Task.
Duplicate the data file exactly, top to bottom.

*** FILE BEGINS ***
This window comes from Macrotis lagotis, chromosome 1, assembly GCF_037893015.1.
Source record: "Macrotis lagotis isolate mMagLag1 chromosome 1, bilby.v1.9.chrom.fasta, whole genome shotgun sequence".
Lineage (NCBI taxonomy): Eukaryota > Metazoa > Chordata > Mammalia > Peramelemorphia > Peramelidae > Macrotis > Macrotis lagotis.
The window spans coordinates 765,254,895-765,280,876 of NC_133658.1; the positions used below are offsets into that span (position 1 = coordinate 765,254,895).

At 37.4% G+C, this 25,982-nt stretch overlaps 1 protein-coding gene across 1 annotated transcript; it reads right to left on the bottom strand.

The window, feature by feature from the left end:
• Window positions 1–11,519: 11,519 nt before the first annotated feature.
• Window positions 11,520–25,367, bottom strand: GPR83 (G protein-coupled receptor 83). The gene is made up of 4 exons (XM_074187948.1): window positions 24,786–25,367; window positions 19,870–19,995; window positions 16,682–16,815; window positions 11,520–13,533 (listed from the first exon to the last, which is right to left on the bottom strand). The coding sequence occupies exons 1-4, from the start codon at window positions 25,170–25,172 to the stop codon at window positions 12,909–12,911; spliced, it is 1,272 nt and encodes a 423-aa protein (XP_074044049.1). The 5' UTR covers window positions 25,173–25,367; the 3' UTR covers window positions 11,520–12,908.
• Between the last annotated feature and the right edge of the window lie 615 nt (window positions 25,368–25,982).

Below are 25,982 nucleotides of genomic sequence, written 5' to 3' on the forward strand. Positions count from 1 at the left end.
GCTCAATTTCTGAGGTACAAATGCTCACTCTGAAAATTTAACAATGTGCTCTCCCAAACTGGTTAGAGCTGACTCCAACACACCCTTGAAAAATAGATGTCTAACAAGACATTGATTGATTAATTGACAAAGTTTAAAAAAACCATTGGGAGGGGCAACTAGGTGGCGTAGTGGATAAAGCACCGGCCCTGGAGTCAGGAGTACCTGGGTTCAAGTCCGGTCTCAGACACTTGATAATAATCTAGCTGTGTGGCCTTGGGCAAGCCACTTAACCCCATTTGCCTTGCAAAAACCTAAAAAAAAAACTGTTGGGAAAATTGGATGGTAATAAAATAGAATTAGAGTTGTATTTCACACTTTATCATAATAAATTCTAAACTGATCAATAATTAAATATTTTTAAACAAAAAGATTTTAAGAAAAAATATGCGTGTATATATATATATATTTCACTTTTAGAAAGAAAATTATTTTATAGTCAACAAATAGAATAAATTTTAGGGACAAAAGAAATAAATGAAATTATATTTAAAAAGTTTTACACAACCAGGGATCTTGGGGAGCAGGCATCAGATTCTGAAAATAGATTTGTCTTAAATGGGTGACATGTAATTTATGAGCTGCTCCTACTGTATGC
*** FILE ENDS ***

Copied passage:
This window comes from Macrotis lagotis, chromosome 1, assembly GCF_037893015.1.
Source record: "Macrotis lagotis isolate mMagLag1 chromosome 1, bilby.v1.9.chrom.fasta, whole genome shotgun sequence".
Lineage (NCBI taxonomy): Eukaryota > Metazoa > Chordata > Mammalia > Peramelemorphia > Peramelidae > Macrotis > Macrotis lagotis.
The window spans coordinates 765,254,895-765,280,876 of NC_133658.1; the positions used below are offsets into that span (position 1 = coordinate 765,254,895).

At 37.4% G+C, this 25,982-nt stretch overlaps 1 protein-coding gene across 1 annotated transcript; it reads right to left on the bottom strand.

The window, feature by feature from the left end:
• Window positions 1–11,519: 11,519 nt before the first annotated feature.
• Window positions 11,520–25,367, bottom strand: GPR83 (G protein-coupled receptor 83). The gene is made up of 4 exons (XM_074187948.1): window positions 24,786–25,367; window positions 19,870–19,995; window positions 16,682–16,815; window positions 11,520–13,533 (listed from the first exon to the last, which is right to left on the bottom strand). The coding sequence occupies exons 1-4, from the start codon at window positions 25,170–25,172 to the stop codon at window positions 12,909–12,911; spliced, it is 1,272 nt and encodes a 423-aa protein (XP_074044049.1). The 5' UTR covers window positions 25,173–25,367; the 3' UTR covers window positions 11,520–12,908.
• Between the last annotated feature and the right edge of the window lie 615 nt (window positions 25,368–25,982).

Below are 25,982 nucleotides of genomic sequence, written 5' to 3' on the forward strand. Positions count from 1 at the left end.
GCTCAATTTCTGAGGTACAAATGCTCACTCTGAAAATTTAACAATGTGCTCTCCCAAACTGGTTAGAGCTGACTCCAACACACCCTTGAAAAATAGATGTCTAACAAGACATTGATTGATTAATTGACAAAGTTTAAAAAAACCATTGGGAGGGGCAACTAGGTGGCGTAGTGGATAAAGCACCGGCCCTGGAGTCAGGAGTACCTGGGTTCAAGTCCGGTCTCAGACACTTGATAATAATCTAGCTGTGTGGCCTTGGGCAAGCCACTTAACCCCATTTGCCTTGCAAAAACCTAAAAAAAAAACTGTTGGGAAAATTGGATGGTAATAAAATAGAATTAGAGTTGTATTTCACACTTTATCATAATAAATTCTAAACTGATCAATAATTAAATATTTTTAAACAAAAAGATTTTAAGAAAAAATATGCGTGTATATATATATATATTTCACTTTTAGAAAGAAAATTATTTTATAGTCAACAAATAGAATAAATTTTAGGGACAAAAGAAATAAATGAAATTATATTTAAAAAGTTTTACACAACCAGGGATCTTGGGGAGCAGGCATCAGATTCTGAAAATAGATTTGTCTTAAATGGGTGACATGTAATTTATGAGCTGCTCCTACTGTATGC